"I DIDN'T WANT TO BE

DISMISSED AS 

INCAPABLE OF

ACHIEVING."

    - MICHELLE OBAMA

- LEARNING TOGETHER  |  JUNE 5, 2020 -

"YOU NEED TO PREPARE TO FAIL",

 BUT I PREPARED TO SUCCEED

Dismissiveness is cruel. Feeling incapable is mental imprisonment. Self-doubt cripples potential. Yet, even one of the most influential and praised women in the world once faced a cutting swipe when her ability to achieve her ambitions was categorised as unlikely. Despite being consistently successful at school, Michelle Obama wasn’t exempt from seemingly baseless assumptions that her potential had a limit. When she expressed her desire to attend Ivy League’s Princeton University, a school advisor, who did not know Michelle, quickly said that her goals were too high: “I’m not sure that you’re Princeton material.”

 

My ability to succeed was questioned since the age of three, yet before sixth form I consistently achieved highly at school, working relentlessly to overcome dyslexia. When I catastrophically failed my first year of A-Levels, I was definitively written off as incapable by the head teachers: “You can’t do this”, “I don’t think that’s your thing.” Laughing amongst themselves while picking into my ‘inabilities’, I watched as the people who saw me grow from an 11-year-old ridicule a teenager in their care, while feeling an increasing sense of shame, embarrassment and neglect. 

But even in that moment I knew I had potential - I just needed get out. I felt I was being treated as though I had reached the limit of my capabilities, and that the idea of rectification was absurd - an unattainable goal that I shouldn’t even imagine possible. Dishearteningly, my ‘inability’ followed me to my new school, where amongst being thrown into a class deemed for people who ‘aren’t very smart’, and demanding to switch to a subject that I knew would reflect my potential, I was told “I don’t think you are going to do well. You need to prepare to fail.”

Michelle Obama studied Sociology at Princeton University and then Law at Harvard, going on to eventually become the First Lady of the United States. As I wait to attend university myself, the three A* A-Level grades I obtained encompass an achievement I’m proud of, and I am excited at the prospect of what my future holds. I was lucky to have been able to, when my ambitions were dismissed, in turn dismiss my doubters and power through. But the cloud of self-doubt has never entirely left me, and I feel compelled to highlight an issue that is poison within the very institutions which claim to support us.`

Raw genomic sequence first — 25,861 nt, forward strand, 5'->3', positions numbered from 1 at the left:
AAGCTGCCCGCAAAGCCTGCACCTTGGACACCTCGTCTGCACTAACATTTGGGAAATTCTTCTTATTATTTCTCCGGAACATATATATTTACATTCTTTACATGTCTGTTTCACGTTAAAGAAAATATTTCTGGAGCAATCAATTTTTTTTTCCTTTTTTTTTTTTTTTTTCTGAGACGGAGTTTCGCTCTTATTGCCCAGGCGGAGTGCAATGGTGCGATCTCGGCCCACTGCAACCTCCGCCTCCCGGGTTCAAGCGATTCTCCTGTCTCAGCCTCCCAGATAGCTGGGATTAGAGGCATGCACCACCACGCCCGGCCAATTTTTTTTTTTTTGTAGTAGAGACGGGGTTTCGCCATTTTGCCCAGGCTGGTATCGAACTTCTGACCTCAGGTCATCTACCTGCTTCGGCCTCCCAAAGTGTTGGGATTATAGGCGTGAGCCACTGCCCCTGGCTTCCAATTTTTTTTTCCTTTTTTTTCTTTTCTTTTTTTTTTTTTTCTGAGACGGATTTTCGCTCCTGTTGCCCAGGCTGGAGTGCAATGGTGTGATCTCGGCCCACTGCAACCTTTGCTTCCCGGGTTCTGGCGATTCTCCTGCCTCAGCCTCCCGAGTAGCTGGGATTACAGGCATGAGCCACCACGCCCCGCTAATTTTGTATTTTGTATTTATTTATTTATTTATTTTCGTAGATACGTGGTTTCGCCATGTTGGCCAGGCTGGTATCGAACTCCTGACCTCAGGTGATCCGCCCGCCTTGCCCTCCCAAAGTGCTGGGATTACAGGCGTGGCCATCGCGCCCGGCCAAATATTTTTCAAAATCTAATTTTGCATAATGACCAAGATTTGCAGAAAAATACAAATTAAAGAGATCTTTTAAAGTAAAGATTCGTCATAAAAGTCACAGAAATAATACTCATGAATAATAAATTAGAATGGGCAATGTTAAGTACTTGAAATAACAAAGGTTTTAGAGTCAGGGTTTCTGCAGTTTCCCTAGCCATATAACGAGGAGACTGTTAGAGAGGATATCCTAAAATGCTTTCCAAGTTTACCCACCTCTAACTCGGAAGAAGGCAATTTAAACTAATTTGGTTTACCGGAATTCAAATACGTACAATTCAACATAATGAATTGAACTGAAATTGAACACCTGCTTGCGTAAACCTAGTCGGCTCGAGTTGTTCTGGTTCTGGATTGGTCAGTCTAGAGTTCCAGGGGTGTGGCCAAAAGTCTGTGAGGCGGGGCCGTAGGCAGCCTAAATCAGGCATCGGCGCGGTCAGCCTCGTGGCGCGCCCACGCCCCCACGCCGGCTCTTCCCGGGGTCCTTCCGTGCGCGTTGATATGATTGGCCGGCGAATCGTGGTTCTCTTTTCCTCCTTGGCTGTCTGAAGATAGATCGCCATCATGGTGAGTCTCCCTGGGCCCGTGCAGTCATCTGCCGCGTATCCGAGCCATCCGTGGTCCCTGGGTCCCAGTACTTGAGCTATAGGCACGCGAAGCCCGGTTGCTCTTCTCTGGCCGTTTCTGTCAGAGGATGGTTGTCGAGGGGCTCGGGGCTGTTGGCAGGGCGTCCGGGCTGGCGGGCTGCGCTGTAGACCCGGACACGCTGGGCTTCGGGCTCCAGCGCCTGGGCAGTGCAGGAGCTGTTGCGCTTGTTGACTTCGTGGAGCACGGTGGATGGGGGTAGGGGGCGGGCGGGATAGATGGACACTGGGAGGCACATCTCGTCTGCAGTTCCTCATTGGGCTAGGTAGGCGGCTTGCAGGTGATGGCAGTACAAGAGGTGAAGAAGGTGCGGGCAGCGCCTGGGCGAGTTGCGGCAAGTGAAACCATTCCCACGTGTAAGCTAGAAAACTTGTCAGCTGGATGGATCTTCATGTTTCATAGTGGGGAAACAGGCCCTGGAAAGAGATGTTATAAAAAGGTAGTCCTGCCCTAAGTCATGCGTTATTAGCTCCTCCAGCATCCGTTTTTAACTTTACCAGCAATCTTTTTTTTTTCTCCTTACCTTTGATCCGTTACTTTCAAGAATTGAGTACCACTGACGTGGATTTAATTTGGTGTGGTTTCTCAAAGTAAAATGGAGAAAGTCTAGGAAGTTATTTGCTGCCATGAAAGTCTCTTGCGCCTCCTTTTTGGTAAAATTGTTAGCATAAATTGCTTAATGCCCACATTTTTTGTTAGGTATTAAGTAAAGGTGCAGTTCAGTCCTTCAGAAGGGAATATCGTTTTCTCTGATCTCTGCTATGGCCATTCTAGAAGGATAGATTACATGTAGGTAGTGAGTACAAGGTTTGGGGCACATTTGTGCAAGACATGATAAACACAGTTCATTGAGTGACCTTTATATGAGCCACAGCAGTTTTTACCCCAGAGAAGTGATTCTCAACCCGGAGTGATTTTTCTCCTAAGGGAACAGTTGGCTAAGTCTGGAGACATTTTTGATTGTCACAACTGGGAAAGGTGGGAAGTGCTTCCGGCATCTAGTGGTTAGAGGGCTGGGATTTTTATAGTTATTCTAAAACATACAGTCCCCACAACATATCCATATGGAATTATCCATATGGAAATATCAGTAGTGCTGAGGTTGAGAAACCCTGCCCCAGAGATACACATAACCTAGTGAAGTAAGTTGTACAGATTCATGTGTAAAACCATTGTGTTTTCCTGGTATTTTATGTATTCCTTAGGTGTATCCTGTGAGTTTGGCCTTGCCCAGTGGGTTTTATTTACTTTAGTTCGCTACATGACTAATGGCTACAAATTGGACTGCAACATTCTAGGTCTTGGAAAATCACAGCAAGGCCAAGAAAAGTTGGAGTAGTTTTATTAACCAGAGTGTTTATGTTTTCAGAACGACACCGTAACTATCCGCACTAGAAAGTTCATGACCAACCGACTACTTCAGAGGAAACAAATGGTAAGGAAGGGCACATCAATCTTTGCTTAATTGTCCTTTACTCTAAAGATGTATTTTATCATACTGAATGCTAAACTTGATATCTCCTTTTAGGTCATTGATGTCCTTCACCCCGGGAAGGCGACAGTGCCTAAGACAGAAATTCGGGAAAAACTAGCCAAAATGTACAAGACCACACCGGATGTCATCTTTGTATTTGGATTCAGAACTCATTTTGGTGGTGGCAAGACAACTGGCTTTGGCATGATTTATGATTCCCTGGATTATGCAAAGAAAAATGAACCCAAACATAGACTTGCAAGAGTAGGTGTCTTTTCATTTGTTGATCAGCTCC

Making someone feel like they are, or will be, a failure before they have even had the chance to show their true capabilities, never mind to children, is a mind crippling exercise. It allows a sense of vulnerability to crawl through the minds of youths who trust the opinion of their mentors, even though some elicit long-term harm - planting seeds of self-doubt and limitations on success. These dismissive statements are testament to the fact that the human race can inflict confusing pain, which more often than not should be ignored. The power of nuanced comments and overt body language shouldn’t be discounted, as these are often cruel and always cowardly - people unable to state their criticisms clearly, yet deliberately failing to hide their judgement, and causing a fear of failure to breed in the people they tread upon. The message of ‘you are not good enough’ should never be a part of someone’s youth. 

 

If successful people’s capabilities can be written off so coldly, I can easily see this categorisation of inability being widespread within the school system. This is astonishing considering that the sole purpose of schools is to help a child reach their full potential, and many have the necessary resources to do so. However, you don’t need resources to be a kind and supportive mentor. Regardless, from here, we can can feel powerful - we can know that these comments are not personal nor saved for us solely, and I hope from the stories shared within this article, you can see that these acts of dismissiveness don’t have a defining impact on how successful you can be in any given field. Through dedication and hard work a dream can be fulfilled.

 

But, on a final note, what does success mean to you? Despite government officials and senior staff members giving speeches about schools developing well-rounded individuals, I can’t help but notice that these labels of incapability are counterintuitive in helping children become content, confident and academically triumphant young adults. In fact, they often prevent all three of the aforementioned, and it is essential we all fight to create a supportive environment where the youth of today can thrive.

BLOG BY TORI VALE

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